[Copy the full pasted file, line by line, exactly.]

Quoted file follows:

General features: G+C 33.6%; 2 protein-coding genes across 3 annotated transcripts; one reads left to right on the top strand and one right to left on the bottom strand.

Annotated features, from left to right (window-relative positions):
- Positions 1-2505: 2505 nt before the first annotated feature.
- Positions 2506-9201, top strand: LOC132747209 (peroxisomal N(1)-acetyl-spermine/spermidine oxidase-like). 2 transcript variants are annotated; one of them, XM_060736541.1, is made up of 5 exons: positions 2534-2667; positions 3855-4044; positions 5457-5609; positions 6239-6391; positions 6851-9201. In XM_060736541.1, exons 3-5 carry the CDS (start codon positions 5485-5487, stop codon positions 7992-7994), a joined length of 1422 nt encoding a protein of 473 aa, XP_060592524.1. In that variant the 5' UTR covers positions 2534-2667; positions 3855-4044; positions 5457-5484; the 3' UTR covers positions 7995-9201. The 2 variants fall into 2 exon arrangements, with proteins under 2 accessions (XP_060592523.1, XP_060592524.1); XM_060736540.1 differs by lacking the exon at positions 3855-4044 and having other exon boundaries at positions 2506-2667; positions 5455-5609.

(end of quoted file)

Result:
General features: G+C 33.6%; 2 protein-coding genes across 3 annotated transcripts; one reads left to right on the top strand and one right to left on the bottom strand.

Annotated features, from left to right (window-relative positions):
- Positions 1-2505: 2505 nt before the first annotated feature.
- Positions 2506-9201, top strand: LOC132747209 (peroxisomal N(1)-acetyl-spermine/spermidine oxidase-like). 2 transcript variants are annotated; one of them, XM_060736541.1, is made up of 5 exons: positions 2534-2667; positions 3855-4044; positions 5457-5609; positions 6239-6391; positions 6851-9201. In XM_060736541.1, exons 3-5 carry the CDS (start codon positions 5485-5487, stop codon positions 7992-7994), a joined length of 1422 nt encoding a protein of 473 aa, XP_060592524.1. In that variant the 5' UTR covers positions 2534-2667; positions 3855-4044; positions 5457-5484; the 3' UTR covers positions 7995-9201. The 2 variants fall into 2 exon arrangements, with proteins under 2 accessions (XP_060592523.1, XP_060592524.1); XM_060736540.1 differs by lacking the exon at positions 3855-4044 and having other exon boundaries at positions 2506-2667; positions 5455-5609.